Presentation on theme: "EOC Management and Operations Activating and Deactivating the EOC"— Presentation transcript:
1EOC Management and Operations Activating and Deactivating the EOC Unit 7Activating and Deactivating the EOC
2Unit Objectives Determine when, how, and by whom the EOC is activated Define “time-phased” activation and determine when appropriateAnalyze incident needsDetermine when and how to deactivate the EOCThis unit covers processes and procedures for activating and deactivating the EOC.Instructor NotesGo over unit objectives
3Activating the EOC NIMS General Criteria SEMS Criteria Decision varies by jurisdictionDocument the processWho decides to activate the EOC?Instructor NotesAsk – What is your policy for activating the EOC? Who makes the decision to activate the EOC?The decision maker for EOC activation varies by jurisdiction. In some jurisdictions, the Emergency Manager has the authority to activate the EOC. In others, the CEO must make the decision or the decision is specified in SOPs written and approved by the CEO.The EOC activation process should be documented in policy. All personnel should be clear on who makes the decision, the circumstances, the timeframe and level of activation.Refer to Managing Emergency Operations (add pages 7-8)This policy statement clearly identifies who has the authority to activate the EOC and under what circumstances
4NIMS EOC Activation Criteria When a Unified Command or Area Command is establishedWhen more than one jurisdiction becomes involved in the responseWhen the Incident Commander indicates that the incident could expand rapidlyIf similar incidents have required EOC activationWhen the CEO directs EOC activationWhen threshold events described in the EOP occurNIMS general criteria (per original 775 Course):When a Unified or Area Command is establishedWhen more than one jurisdiction is involvedWhen the Incident Commander indicates the incident can rapidly expand or involve cascading eventsSimilar past incidents required EOC activationWhen the Chief Executive Officer (CEO) directs the EOC be activatedWhen threshold events described in EOP occur
5SEMS EOC Activation Criteria GENERAL Criteria for Local EOCs:Resources required beyond local capabilitiesEmergency is of a long durationMajor policy decisions are neededLocal or state emergency proclaimedActivation of the EOC is advantageousSEMS general criteria for Local EOCs (in G-611 EOC Course guidance):Resources required beyond local capabilitiesEmergency is of a long durationMajor policy decisions are neededLocal or state emergency proclaimedActivation of the EOC is advantageous, etc.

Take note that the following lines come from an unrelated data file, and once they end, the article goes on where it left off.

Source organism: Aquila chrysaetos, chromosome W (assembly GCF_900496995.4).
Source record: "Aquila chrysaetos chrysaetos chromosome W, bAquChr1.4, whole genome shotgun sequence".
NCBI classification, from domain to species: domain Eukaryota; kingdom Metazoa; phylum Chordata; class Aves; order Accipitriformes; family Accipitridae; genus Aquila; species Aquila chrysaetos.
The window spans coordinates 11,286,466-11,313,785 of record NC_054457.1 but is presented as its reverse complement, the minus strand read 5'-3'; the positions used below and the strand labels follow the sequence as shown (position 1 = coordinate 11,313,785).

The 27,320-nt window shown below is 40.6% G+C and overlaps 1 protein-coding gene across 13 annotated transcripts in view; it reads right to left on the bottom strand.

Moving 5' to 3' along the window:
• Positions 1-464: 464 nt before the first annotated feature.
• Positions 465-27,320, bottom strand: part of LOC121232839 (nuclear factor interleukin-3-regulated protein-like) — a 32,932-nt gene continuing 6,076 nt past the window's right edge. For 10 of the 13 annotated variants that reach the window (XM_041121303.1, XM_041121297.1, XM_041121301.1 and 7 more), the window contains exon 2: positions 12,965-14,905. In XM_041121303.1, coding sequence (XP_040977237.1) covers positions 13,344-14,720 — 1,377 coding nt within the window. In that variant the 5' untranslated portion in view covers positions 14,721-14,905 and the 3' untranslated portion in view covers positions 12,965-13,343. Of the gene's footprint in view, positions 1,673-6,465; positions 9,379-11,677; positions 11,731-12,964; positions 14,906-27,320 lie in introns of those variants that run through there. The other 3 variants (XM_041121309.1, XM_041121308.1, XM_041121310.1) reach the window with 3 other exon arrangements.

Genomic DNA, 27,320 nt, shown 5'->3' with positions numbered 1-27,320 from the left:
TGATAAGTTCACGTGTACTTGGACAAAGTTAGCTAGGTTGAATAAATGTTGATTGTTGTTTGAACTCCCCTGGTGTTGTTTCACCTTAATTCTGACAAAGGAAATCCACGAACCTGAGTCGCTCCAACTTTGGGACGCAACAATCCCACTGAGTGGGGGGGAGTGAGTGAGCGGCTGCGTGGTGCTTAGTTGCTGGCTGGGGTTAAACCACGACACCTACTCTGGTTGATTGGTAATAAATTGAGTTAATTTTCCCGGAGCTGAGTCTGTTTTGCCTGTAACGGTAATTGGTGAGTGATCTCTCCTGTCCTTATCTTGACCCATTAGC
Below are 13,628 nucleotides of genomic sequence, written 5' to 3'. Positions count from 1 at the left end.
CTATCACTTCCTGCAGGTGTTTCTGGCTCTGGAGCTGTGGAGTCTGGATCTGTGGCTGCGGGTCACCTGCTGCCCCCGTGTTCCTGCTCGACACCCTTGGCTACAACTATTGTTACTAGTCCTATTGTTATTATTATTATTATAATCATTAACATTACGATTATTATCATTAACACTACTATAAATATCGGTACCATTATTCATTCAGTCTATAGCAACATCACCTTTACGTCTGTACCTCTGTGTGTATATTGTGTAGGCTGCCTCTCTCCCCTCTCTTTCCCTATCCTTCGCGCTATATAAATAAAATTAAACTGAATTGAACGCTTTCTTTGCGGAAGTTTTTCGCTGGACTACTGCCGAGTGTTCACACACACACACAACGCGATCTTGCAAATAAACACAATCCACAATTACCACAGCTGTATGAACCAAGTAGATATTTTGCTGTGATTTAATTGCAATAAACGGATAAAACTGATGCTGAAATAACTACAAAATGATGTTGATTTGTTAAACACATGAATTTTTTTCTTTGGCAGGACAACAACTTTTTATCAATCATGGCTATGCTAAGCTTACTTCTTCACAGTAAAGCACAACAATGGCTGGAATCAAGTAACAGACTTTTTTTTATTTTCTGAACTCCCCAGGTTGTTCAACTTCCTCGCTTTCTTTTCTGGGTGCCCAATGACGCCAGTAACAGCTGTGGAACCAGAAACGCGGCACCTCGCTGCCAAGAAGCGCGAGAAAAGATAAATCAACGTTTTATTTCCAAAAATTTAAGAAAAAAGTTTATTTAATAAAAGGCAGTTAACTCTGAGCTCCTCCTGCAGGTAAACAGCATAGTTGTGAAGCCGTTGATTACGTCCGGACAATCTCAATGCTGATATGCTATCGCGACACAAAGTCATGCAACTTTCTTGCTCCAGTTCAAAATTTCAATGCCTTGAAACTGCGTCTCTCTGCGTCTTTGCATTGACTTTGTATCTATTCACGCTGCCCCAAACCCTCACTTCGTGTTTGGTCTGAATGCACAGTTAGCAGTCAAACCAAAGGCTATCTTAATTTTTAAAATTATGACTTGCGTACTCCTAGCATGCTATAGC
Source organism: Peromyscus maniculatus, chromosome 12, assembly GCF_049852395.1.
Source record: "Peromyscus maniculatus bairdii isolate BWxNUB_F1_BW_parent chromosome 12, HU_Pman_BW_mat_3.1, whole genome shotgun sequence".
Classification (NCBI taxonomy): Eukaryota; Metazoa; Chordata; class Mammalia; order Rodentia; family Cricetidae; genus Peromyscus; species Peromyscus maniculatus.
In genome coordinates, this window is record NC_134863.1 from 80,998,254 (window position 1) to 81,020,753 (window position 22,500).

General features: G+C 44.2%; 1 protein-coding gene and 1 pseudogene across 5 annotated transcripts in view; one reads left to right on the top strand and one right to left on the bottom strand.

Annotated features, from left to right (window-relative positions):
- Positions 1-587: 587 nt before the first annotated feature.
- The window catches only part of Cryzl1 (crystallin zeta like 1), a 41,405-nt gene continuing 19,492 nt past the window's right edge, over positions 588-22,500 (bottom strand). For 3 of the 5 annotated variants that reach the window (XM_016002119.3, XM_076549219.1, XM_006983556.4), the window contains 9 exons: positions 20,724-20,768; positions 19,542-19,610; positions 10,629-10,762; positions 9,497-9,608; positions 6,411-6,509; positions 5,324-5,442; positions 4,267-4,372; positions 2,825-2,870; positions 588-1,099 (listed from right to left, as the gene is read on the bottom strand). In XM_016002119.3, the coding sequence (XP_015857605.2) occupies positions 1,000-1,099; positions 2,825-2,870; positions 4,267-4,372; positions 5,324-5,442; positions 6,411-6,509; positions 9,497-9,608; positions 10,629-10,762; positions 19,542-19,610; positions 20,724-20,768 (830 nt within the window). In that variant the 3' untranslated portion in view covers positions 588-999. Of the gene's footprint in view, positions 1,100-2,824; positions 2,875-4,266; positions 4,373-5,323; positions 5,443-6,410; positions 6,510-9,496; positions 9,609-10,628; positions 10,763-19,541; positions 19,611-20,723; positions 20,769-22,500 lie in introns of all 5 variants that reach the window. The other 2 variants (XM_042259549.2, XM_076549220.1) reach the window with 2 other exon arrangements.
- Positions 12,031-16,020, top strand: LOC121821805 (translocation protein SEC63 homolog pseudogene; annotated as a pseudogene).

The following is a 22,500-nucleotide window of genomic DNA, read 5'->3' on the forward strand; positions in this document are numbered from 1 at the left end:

6SEMS EOC Activation Criteria- continued OA EOC Criteria:7 guidelines per G-611 (e.g. Two or more cities activate their EOCs)REOC Criteria:3 requirements per CCR Title 19 Regulations(When any OA EOC within region activates)SOC Criteria:3 requirements per CCR Title19 Regulations (Governor proclaims state of emergency)OA EOC Criteria: 7 Guidelines in G-611 (e.g., two or more cities activate their EOCs)REOC Criteria: 3 requirements in CCR Title 19 regulations (e.g., when any OA EOC within the region activates)SOC Criteria: 3 requirements in CCR Title 19 regulations (e.g., when governor proclaims state of emergency)
7Who Decides to Activate the EOC? The decision making process varies, but should be documented in policy, plans & SOPs.All personnel must understand:Who makes the call (with backups)Circumstances for activationLevels of activationWho calls EOC staff (and how)“Auto Activation” PolicyWho is the “ESD” is by ordinanceInstructor NotesAsk – Who makes the decision to activate the EOC?The decision maker for EOC activation varies by jurisdiction. In some jurisdictions, the Emergency Manager has the authority to activate the EOC. In others, the CEO must make the decision or the decision is specified in SOPs written and approved by the CEO.The EOC activation process should be documented in policy. All personnel should be clear on who makes the decision, the circumstances, the timeframe and level of activation.Refer to “Managing Emergency Operations” (add pages 7-8)This policy statement clearly identifies who has the authority to activate the EOC and under what circumstances
8NIMS & SEMS Activation Levels Time-phased levels of activationsNIMS & SEMS levels of activationBasis for levels of activationCheck- IN stepsTopic slide for “Activation” Processes & Procedures.
9Time-Phased Activation Time-Phased or Activation Levels may be appropriate when:An incident occurs that is expected to build over timeThere is a warning period before the emergencyIn preparation for planned eventsInstructor NotesAsk – Do you activate your EOC all at one time?Time-phased activation may be appropriate when:An incident is expected to build over time (coastal storms, wildfires)A warning period before an emergency (hurricanes, coastal storms, river flooding, extreme temperatures, hazard weather warnings)In preparation for planned events